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The woman who lives below my condominium is the Association President. About two years ago, my bathroom sink overflowed, and flooded her bathroom below it and part of her kitchen. I helped to clean up the mess, and agreed to pay for damages, which consisted of damage to the drywall, because it had gotten wet. I got estimates from contractors, but did not schedule the work, because, at the time, I didn't have the money to pay them. In an association meeting last year, I brought up the fact that water enters the basement when it rains, and that we should get estimates to have the foundation repaired. She fronted me off, and said to take care of her condo drywall first. Actually, she did not want to deal with the foundation issues because of the expense. So, I got another estimate, and scheduled the work, with plans to pay them after the project was completed. She agreed to have the work done. A couple of weeks before the work was to be done, I emailed her a release form and explained that I would need her to sign it if the work was done satisfactorily, and that it would release me from all liability regarding the flooding. She said she couldn't sign it, and that she would go through her homeowner's insurance. So, I cancelled the appointment with the contractor.

She said that her homeowner's insurance reviewed the bylaws and that any damages caused by a unit owner that is not covered by insurance needs to be paid by the unit owner who caused the damages. Her deductible is $500, so she said I owe her $500. Much of the conversation was via email, and I requested the repair bill, to which she never responded.

She's also the Treasurer, so every month I submit my association dues to her. Every month, she would scream at me about paying the $500, and would not let me say anything, but would slam her door in my face, after she gave me the receipt for the association dues. One time, she did let me respond, and I said, "As soon as I receive a repair bill," to which she screamed, "You don't get a repair bill!!! You're not paying for the whole project, you're only paying $500..."

Fast forward to this week's association meeting, which was over a year from the last one, even though we're supposed to have at least four meetings a year. She distributed minutes that she typed up from the last association meeting, in which she wrote lies about me regarding the flooding, and that were not discussed in the association meeting last year. She also said that I caused damage to her bathroom in another flooding incident, but never mentioned anything to me about it until several years after she had tile replaced, and said it costed her $1800. There are only six condo units, so to have a quorum to vote on anything, at least four voting members would have to agree. Only three showed up to the meeting, the President, another condo owner, and I. So, we just talked about what was going on, and she suggested raising the association dues, because expenses were going up. Both the other condo owner and I were in agreement, but since we couldn't vote, she planned to type up something and have at least four sign off on it later.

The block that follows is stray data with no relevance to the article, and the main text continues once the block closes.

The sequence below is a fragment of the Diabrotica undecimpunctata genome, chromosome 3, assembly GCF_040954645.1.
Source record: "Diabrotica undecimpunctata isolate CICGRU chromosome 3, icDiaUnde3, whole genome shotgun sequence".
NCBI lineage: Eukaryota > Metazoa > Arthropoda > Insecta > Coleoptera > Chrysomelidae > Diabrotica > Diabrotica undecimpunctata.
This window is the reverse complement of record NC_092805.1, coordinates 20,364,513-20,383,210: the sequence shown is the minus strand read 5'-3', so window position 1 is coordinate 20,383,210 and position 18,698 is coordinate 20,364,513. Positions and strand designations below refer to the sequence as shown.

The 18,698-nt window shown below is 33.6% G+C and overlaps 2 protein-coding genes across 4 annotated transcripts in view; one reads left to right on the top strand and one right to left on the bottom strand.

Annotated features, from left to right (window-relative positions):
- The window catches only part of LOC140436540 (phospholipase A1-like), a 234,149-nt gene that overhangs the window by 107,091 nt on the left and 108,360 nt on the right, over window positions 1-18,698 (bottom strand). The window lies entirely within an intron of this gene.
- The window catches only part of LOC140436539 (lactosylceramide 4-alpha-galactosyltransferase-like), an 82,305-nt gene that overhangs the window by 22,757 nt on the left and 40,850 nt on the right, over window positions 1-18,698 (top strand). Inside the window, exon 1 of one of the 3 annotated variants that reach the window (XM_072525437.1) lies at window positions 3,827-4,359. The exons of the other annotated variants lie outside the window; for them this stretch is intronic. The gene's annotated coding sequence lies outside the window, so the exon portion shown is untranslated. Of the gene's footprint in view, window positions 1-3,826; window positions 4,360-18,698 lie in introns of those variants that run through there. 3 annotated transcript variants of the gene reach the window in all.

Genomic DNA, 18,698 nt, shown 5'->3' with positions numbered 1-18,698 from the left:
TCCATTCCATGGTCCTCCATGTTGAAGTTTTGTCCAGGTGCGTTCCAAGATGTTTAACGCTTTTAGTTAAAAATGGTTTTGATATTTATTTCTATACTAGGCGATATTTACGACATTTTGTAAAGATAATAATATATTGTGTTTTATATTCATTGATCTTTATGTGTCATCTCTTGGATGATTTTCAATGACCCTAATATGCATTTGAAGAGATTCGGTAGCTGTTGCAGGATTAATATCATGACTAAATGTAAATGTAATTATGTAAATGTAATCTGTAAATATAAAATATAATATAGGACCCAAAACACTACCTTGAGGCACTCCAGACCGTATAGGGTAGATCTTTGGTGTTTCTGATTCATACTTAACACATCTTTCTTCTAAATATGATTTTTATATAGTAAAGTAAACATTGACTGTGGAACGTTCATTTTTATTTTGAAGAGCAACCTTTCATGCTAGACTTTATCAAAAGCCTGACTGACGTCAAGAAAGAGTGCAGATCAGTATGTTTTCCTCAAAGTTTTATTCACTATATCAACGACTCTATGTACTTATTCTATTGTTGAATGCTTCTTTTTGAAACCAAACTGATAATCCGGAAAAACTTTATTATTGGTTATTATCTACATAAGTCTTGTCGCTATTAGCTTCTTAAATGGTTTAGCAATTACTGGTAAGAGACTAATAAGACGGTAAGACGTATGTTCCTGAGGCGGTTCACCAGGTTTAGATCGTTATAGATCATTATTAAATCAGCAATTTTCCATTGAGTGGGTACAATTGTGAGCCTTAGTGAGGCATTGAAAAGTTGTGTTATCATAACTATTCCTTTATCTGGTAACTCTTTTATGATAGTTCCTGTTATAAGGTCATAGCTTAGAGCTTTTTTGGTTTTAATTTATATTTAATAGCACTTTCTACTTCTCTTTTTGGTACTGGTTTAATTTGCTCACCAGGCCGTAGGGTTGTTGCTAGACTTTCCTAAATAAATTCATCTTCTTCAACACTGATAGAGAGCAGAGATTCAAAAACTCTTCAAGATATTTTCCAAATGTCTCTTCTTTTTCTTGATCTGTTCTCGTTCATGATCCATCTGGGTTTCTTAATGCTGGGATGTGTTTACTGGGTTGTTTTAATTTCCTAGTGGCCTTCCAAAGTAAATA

Her spreading lies about me is fine. What goes around comes around, so someone else will treat her the same way. But should I not sign for my vote for the association dues to be raised, because she published lies about me?

  • This seems off-topic as primarily opinion-based, as well as unclear. – feetwet Jun 17 at 16:11
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should I not sign for my vote for the association dues to be raised, because she published lies about me?

That is entirely up to you, especially since there is no indication that you have a fiduciary duty toward the association. That being said, the relation between "sign[ing] for [your] vote" and signing off on the president's minutes is unclear. Thus, these are separate issues requiring separate analyses.

From your description, I gather that your vote only has to do with the question of raising the association dues, and that it bears no relation to her false statements about you. Although deciding your vote on the basis of her unrelated falsehoods seems pointless --and perhaps retaliatory or vexatious--, from a legal standpoint there is nothing wrong with you adopting that criterion.

By contrast, it would be detrimental for you to sign off on minutes that contain falsehoods about you. That is because your endorsement of the minutes might be used by her as "evidence" of your admission of liability in the event that she brings court proceedings against you regarding the pre-existing dispute (the one which prompts her to publish the falsehoods).

The minutes might strictly purport that she said those things about you, rather than you having done those things. Even in that case, signing off on the minutes without your rebuttal/clarification being reflected therein memorializes & can carry a defamatory import (in addition to the aforementioned evidence of admission).

Accordingly, you might want to ensure that the dispute --which she should not mix in her capacity of president-- and the vote are not so intertwined in her minutes.

  • 1
    thank you. You're right, my vote about the association dues should not have anything to do with the minutes. – Grafica Jun 15 at 18:24

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